How can I use my Context?


In my last post ‘My Context uses me’, I had dwelled on how my Context, that omnipresent meaning making machine in all my situations, uses me. How my context wields the power to put me on rails and makes me react in predictable failing ways. I was left wondering whether I could do something about shifting away from such almost certain failures.

The “Being a Leader” course, attended by me recently, revealed a pathway.

As we saw in the last post, our context does function as a cognitive lens, a filter so to speak, through which we view the world, others and interestingly, even our own selves. As we look at a situation, our context highlights some aspects, dims a few and even blanks out yet other aspects. So what makes up our context? It’s our Worldview and frame of reference for the situation at hand. It is our beliefs, biases, prejudices and assumptions which play a part in the context’s meaning making and filtering process.


Now let’s consider what constitutes our beliefs, biases, prejudices and assumptions. In a nutshell, it is our past experiences. Our brains are adept at using this past to create a default context which comes automatically with the situation at hand. This default context, coloured as it is by our past concerns and fears, restricts us and our actions. As the context is decisive, one can see the wisdom of the old French proverb, “The more things change, the more they stay the same”.

The “Being a Leader” course went on to show that a critical part of our effectiveness in leadership and life arises from our ability to replace the default context by a created context for the same situation. This created context, unencumbered by anything from the past, allows us to see possibilities which were not being allowed so long by our past.

So how does the above work? To understand that let us revisit the situation which we had talked about in the earlier post, ‘My Context uses me’.

“Whenever I notice someone, be it a family member, relative, office colleague etc. not doing it ‘my way’ or voicing disagreement about my way or style of functioning, I feel that the person is actually trying to prove me wrong , undermine me, not giving me the respect which I deserve etc.”

.My default context was, ‘Disagreeing with me implies proving me wrong, undermining me, disrespecting me etc’. This context led to situations occurring for me negatively and made me react in negative, hurtful ways.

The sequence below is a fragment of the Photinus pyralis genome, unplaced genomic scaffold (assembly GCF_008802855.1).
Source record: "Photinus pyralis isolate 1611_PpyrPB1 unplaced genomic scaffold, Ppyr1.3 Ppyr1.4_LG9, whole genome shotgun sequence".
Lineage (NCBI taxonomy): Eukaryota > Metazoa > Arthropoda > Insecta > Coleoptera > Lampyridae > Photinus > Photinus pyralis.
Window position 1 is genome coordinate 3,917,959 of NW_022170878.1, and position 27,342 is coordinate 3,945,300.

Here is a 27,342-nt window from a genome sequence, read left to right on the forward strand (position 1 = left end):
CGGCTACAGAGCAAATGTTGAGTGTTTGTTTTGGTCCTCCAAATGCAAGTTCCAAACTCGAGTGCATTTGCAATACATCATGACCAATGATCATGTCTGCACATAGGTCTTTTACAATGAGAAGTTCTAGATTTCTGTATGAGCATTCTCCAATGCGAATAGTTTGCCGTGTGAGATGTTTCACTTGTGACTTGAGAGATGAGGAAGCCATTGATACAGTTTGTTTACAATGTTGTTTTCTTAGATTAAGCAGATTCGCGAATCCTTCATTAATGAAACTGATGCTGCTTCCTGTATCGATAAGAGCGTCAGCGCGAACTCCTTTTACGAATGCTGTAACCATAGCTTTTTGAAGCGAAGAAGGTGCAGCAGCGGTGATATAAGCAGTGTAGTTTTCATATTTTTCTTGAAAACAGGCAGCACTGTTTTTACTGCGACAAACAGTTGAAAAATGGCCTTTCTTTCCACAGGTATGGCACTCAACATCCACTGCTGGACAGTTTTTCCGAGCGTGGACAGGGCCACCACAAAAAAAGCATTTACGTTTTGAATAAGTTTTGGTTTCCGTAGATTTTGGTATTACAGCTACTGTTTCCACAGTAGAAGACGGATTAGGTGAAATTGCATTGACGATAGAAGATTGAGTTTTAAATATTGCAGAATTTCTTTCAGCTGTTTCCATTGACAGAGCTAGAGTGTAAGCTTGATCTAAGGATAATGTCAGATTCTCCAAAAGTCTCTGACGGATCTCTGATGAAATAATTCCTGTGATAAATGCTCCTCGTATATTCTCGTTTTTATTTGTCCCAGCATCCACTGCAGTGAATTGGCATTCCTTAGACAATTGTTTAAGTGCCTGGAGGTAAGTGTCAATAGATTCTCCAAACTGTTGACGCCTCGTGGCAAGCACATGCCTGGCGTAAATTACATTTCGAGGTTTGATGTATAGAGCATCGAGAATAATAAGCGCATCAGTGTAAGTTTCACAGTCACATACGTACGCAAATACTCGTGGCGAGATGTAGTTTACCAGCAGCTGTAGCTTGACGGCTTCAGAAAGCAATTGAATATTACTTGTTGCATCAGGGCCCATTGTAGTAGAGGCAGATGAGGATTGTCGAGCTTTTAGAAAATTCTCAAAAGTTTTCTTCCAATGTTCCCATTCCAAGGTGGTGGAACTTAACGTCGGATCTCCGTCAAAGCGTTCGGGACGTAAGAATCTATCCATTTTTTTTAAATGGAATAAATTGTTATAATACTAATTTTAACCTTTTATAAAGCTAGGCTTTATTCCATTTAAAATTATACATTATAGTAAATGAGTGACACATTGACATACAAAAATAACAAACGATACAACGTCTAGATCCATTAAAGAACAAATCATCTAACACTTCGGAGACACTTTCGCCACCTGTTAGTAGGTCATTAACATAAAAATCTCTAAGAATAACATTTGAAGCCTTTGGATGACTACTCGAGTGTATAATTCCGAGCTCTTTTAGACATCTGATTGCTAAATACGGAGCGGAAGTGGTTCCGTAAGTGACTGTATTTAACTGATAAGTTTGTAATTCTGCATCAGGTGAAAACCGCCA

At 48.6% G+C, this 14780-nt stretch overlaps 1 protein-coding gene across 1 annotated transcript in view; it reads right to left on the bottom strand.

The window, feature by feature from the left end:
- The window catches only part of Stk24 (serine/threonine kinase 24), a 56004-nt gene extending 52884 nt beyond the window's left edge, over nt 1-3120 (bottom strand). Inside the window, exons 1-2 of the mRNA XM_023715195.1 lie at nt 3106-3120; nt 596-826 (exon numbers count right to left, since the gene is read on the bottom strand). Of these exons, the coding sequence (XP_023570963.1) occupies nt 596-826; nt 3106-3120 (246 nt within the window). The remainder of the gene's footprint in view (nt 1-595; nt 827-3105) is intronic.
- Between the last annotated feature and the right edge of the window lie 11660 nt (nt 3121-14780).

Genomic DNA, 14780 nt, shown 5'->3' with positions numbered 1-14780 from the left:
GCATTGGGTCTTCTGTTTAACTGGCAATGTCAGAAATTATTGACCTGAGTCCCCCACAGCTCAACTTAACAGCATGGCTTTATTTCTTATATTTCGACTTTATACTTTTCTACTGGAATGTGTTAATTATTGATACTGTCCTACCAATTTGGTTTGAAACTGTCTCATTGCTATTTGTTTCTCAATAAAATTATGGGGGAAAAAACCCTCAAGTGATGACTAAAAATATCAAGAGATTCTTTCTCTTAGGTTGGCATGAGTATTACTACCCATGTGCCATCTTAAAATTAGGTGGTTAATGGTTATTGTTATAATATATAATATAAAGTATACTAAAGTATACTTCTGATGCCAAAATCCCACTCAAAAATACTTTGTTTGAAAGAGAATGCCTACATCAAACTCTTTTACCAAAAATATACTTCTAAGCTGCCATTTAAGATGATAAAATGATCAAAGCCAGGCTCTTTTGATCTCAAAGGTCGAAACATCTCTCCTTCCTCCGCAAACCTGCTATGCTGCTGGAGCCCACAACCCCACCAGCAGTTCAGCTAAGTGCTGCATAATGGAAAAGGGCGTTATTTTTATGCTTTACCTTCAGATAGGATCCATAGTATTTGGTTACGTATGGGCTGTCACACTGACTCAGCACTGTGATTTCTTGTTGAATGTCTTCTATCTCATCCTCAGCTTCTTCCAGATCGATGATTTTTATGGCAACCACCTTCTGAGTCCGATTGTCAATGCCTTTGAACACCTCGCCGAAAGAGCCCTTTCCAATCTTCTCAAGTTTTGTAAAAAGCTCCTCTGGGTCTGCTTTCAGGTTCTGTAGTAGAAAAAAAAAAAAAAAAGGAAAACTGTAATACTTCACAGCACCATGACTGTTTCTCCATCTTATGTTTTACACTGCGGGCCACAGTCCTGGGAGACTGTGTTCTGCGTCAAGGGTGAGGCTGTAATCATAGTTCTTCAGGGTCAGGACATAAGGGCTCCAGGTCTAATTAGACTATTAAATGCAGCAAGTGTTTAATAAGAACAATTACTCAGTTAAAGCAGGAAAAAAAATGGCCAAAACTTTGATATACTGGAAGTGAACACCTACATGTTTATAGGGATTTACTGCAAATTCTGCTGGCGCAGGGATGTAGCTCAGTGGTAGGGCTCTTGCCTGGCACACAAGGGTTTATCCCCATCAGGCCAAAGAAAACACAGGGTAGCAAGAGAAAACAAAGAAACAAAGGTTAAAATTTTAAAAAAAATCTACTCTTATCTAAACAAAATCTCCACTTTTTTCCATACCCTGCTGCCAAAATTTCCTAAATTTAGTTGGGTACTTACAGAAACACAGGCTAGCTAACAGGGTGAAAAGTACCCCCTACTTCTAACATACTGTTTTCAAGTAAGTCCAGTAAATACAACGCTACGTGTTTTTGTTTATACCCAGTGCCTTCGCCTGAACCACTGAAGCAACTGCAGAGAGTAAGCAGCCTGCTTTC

As I review the above situation, I realise that I do hold the power to create a new context for myself. A context which says, ‘Getting the job done is what counts and it really doesn’t matter if the way adopted by others is different to mine so long as the job is done’.

As I think of this created context, I can see that it allows me to hold the big picture of getting the job done and get people to align their focus and actions to that. I also begin to see that with this context, I am no longer getting undermined, proved wrong and getting disrespected.
I now see that I hold the power to use my context to my advantage.
On a lighter note, I append below an extract from the ‘The Phantom Tollbooth’ by Norton Juster, which highlights how one could mis-use the context to the other person’s disadvantage!

“I don’t think you understand,” said Milo timidly as the watchdog growled a warning. “We’re looking for a place to spend the night.”
“It’s not yours to spend,” the bird shrieked again, and followed it with the same horrible laugh.
“That doesn’t make any sense, you see—” he started to explain.
“Dollars or cents, it’s still not yours to spend,” the bird replied haughtily.
“But I didn’t mean—” insisted Milo.
“Of course you’re mean,” interrupted the bird, closing the eye that had been open and opening the one that had been closed. “Anyone who’d spend a night that doesn’t belong to him is very mean.”
“Well, I thought that by—” he tried again desperately.
“That’s a different story,” interjected the bird a bit more amiably. “If you want to buy, I’m sure I can arrange to sell, but with what you’re doing you’ll probably end up in a cell anyway.”
“That doesn’t seem right,” said Milo helplessly, for, with the bird taking everything the wrong way, he hardly knew what he was saying.
“Agreed,” said the bird, with a sharp click of his beak, “but neither is it left, although if I were you I would have left a long time ago.”

In learning…….. Shakti Ghosal

1) “Being A Leader And The Effective Exercise Of Leadership: An Ontological / Phenomenological Model” by Werner Erhard, Independent & Michael Jensen, Jesse Isidor Straus Professor of Business Administration Emeritus, Harvard Business School.

Author: Shakti Ghosal